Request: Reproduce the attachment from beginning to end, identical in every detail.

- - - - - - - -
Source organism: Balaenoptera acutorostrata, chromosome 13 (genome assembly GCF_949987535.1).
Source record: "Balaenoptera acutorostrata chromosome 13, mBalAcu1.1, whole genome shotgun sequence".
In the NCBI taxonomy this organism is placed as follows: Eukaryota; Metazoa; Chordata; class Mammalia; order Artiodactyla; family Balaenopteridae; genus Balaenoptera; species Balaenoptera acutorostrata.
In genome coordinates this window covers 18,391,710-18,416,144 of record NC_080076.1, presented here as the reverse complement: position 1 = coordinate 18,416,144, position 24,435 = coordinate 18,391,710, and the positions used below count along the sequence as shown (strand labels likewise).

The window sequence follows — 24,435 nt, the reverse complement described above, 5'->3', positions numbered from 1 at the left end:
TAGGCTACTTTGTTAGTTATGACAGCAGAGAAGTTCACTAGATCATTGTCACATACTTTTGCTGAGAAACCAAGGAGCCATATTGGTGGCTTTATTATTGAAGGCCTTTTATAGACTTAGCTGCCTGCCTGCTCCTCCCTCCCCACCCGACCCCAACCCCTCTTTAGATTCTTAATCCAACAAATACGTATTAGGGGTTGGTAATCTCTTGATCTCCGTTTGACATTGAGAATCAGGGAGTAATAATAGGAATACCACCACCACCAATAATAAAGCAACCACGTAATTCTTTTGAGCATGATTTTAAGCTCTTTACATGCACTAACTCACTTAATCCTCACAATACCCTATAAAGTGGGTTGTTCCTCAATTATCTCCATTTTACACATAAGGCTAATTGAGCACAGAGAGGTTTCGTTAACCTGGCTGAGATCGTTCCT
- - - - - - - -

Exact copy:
Source organism: Balaenoptera acutorostrata, chromosome 13 (genome assembly GCF_949987535.1).
Source record: "Balaenoptera acutorostrata chromosome 13, mBalAcu1.1, whole genome shotgun sequence".
In the NCBI taxonomy this organism is placed as follows: Eukaryota; Metazoa; Chordata; class Mammalia; order Artiodactyla; family Balaenopteridae; genus Balaenoptera; species Balaenoptera acutorostrata.
In genome coordinates this window covers 18,391,710-18,416,144 of record NC_080076.1, presented here as the reverse complement: position 1 = coordinate 18,416,144, position 24,435 = coordinate 18,391,710, and the positions used below count along the sequence as shown (strand labels likewise).

The window sequence follows — 24,435 nt, the reverse complement described above, 5'->3', positions numbered from 1 at the left end:
TAGGCTACTTTGTTAGTTATGACAGCAGAGAAGTTCACTAGATCATTGTCACATACTTTTGCTGAGAAACCAAGGAGCCATATTGGTGGCTTTATTATTGAAGGCCTTTTATAGACTTAGCTGCCTGCCTGCTCCTCCCTCCCCACCCGACCCCAACCCCTCTTTAGATTCTTAATCCAACAAATACGTATTAGGGGTTGGTAATCTCTTGATCTCCGTTTGACATTGAGAATCAGGGAGTAATAATAGGAATACCACCACCACCAATAATAAAGCAACCACGTAATTCTTTTGAGCATGATTTTAAGCTCTTTACATGCACTAACTCACTTAATCCTCACAATACCCTATAAAGTGGGTTGTTCCTCAATTATCTCCATTTTACACATAAGGCTAATTGAGCACAGAGAGGTTTCGTTAACCTGGCTGAGATCGTTCCT